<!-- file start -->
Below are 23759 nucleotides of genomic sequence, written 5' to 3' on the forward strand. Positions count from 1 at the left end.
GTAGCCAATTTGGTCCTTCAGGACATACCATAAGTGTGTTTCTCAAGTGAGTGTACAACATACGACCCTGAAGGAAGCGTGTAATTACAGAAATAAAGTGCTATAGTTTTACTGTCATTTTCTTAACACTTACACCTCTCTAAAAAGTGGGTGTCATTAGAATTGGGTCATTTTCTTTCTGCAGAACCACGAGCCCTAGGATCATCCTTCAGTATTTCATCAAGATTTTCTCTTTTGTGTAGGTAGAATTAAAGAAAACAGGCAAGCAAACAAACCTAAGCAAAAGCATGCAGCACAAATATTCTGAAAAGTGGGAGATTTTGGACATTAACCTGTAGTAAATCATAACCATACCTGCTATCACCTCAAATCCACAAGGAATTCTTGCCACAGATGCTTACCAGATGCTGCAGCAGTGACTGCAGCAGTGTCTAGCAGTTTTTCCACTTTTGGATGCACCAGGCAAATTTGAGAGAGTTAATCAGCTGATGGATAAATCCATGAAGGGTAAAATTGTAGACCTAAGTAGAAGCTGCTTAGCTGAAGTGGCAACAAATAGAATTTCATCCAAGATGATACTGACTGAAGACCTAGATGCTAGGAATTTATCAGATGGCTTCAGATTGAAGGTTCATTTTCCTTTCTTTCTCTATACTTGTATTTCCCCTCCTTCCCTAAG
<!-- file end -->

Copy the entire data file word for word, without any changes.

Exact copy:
Below are 23759 nucleotides of genomic sequence, written 5' to 3' on the forward strand. Positions count from 1 at the left end.
GTAGCCAATTTGGTCCTTCAGGACATACCATAAGTGTGTTTCTCAAGTGAGTGTACAACATACGACCCTGAAGGAAGCGTGTAATTACAGAAATAAAGTGCTATAGTTTTACTGTCATTTTCTTAACACTTACACCTCTCTAAAAAGTGGGTGTCATTAGAATTGGGTCATTTTCTTTCTGCAGAACCACGAGCCCTAGGATCATCCTTCAGTATTTCATCAAGATTTTCTCTTTTGTGTAGGTAGAATTAAAGAAAACAGGCAAGCAAACAAACCTAAGCAAAAGCATGCAGCACAAATATTCTGAAAAGTGGGAGATTTTGGACATTAACCTGTAGTAAATCATAACCATACCTGCTATCACCTCAAATCCACAAGGAATTCTTGCCACAGATGCTTACCAGATGCTGCAGCAGTGACTGCAGCAGTGTCTAGCAGTTTTTCCACTTTTGGATGCACCAGGCAAATTTGAGAGAGTTAATCAGCTGATGGATAAATCCATGAAGGGTAAAATTGTAGACCTAAGTAGAAGCTGCTTAGCTGAAGTGGCAACAAATAGAATTTCATCCAAGATGATACTGACTGAAGACCTAGATGCTAGGAATTTATCAGATGGCTTCAGATTGAAGGTTCATTTTCCTTTCTTTCTCTATACTTGTATTTCCCCTCCTTCCCTAAG